Mike Fanelli | April 23rd, 2019
The 2019 NFL draft is just a few days away and teams are putting the finishing touches on their player evaluations. Everyone loves mock drafts so here is a seven-round mock draft predicting every Houston Texans’ pick. Thanks to a previous trade, the Texans have three picks within the top 55 selections. To help with this mock draft, I used the fan speak on the clock simulator.
Round 1, 23rd Overall: Cody Ford, OT, Oklahoma
No quarterback was sacked more in 2018 than Deshaun Watson. The Texans’ offensive line gave up 62 sacks last season despite Watson being a mobile quarterback. In fact, Watson was so beat up last year, he had to travel to a game by bus because he had a collapsed lung and couldn’t get on a plane. Some believe Ford is a tackle, others a guard; either way he will start from day one. I would try Ford out at right tackle before kicking him inside because despite weighing around 330 lbs, he has excellent footwork.
Cody Ford’s feet are 🔥🔥…and he’s listed 346 pounds! This is dominance pic.twitter.com/hmfpClu1YQ
— Jon Ledyard (@LedyardNFLDraft) December 10, 2018
Round 2, 54th Overall: Erik McCoy, iOL, Texas A&M
The offensive line is such a problem that it can’t be fixed just by spending a first-round pick on Ford. Starting center Nick Martin is entering a contract year and has been solid but not great. McCoy played mostly center at Texas A&M but has some experience at guard as well. He can spend a year at guard then slide over to center in 2020. McCoy’s ability to see free blitzers and take them out might be the biggest strength in his game. Considering the Texans issues protecting Watson, McCoy’s ability to adjust post snap to blitzes is very valuable.
What a good pickup by C Erik McCoy pic.twitter.com/i68zyI3XC8
— Cover 1 (@Cover_1_) February 27, 2019
Round 2, 55th Overall: Chauncey Gardner-Johnson, DB, Florida
Finally, we spend a pick on something other than an offensive lineman. The Texans lost Tyrann Mathieu and Kareem Jackson in free agency and both guys spent time last season at safety and nickel cornerback. During his time at Florida, Gardner-Johnson lined up all over the field but mostly at safety and nickel cornerback. His ability to make plays in the secondary is very good but what he excels at is coming downhill in run support. Gardner-Johnson would be able to step in day one as the Texans’ fifth defensive back, whether line up as a third safety or nickel cornerback.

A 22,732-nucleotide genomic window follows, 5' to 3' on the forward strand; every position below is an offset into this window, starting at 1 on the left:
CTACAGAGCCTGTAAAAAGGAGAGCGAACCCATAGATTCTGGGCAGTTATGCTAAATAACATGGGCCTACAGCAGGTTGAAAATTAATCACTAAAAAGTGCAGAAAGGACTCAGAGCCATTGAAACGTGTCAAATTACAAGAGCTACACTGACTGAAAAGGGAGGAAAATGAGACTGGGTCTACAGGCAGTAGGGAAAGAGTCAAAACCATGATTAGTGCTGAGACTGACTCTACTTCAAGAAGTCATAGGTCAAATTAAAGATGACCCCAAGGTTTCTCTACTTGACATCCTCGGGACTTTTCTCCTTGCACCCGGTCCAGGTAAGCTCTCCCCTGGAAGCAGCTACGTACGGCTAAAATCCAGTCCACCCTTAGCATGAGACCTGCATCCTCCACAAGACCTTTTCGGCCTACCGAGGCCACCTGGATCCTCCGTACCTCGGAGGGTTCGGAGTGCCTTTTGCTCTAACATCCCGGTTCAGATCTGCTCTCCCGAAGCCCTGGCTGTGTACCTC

Chauncey Gardner-Johnson at his best pic.twitter.com/ch5ynOxKTH
— Jon Ledyard (@LedyardNFLDraft) December 30, 2018
Round 3, 86th Overall: Amani Oruwariye, CB, Penn State
The projected starting cornerbacks are Johnathan Joseph and Bradley Roby; both of which will be free agents after the upcoming season and the lack of depth is a concern. The Texans ranked in the top 10 with 15 interceptions last season; however, the trio of Jackson, Mathieu and Andre Hal combined for about half of them. The problem is none of the three will play for Texans next season. Oruwariye has good ball skills, combining for 28 interceptions and pass breakups during his time at Penn State. This pick may take a year to show its value but in 2020, Oruwariye will be a starting cornerback.
Great QB read and break by Amani Oruwariye pic.twitter.com/vu03siDu6o
— Matt Minich (@CoachMinich) March 21, 2019
Round 5, 161st Overall: Rodney Anderson, RB, Oklahoma
Lamar Miller had a very good 2018 season, averaging 4.6 yards per carry and just under 1,000 rushing yards. However, he will turn 28 years old during the draft and will be a free agent after the upcoming season. Former third-round pick D’Onta Foreman is in the mix but the Texans should look to add a running back on day three if for no other reason, to add depth. Anderson was plagued by injuries at Oklahoma and is coming off a torn ACL. However, when Anderson was healthy in 2017, he one of the best players on the Oklahoma team.
.@OU_Football #RodneyAnderson might have have the best player on the field in the 2018 Rose Bowl. Let that sink in, as the #Sooners are favorites to win the Big 12. #BaldyBreakdowns pic.twitter.com/igEbgVZ7S2
— Brian Baldinger (@BaldyNFL) July 14, 2018
Round 6, 195th Overall: KeeSean Johnson, WR, Fresno State
DeAndre Hopkins might be the best wide receiver in the league but the duo of Will Fuller and Keke Coutee are injury prone. Furthermore, Fuller has missed 15 games over the last two years and will be a free agent after the season. The Texans traded for Demaryius Thomas at the deadline last season but released him earlier this offseason as he recovers from a torn Achilles injury. The team knows they have to address the wide receiver position and adding Johnson would offer them a low risk-high reward option. Much like Hopkins, Johnson has very good hands.
— Fresno State Football (@FresnoStateFB) November 18, 2018
Round 7, 220th Overall: Maxx Crosby, EDGE, Eastern Michigan
The trio of J.J. Watt, Jadeveon Clowney, and Whitney Mercilus is one of the best pass rush groups in the league. However, all three have battled injuries in the past and the depth behind them is underwhelming. Furthermore, Clowney hasn’t signed his franchise tag and rumors are swirling that the Texans are listening to offers for him. This late in the draft, taking a shot on a raw pass rusher is exactly what the Texans should do. Crosby has very good athleticism and length, making him an interesting chess piece for defensive coordinator Romeo Crennel.
Maxx Crosby’s athleticism is great, but he really wins with his length. It’s able to allow him to double swipe here and then corner around the edge. pic.twitter.com/VknKlHlKRd
— Nick Farabaugh (@FarabaughFB) March 31, 2019
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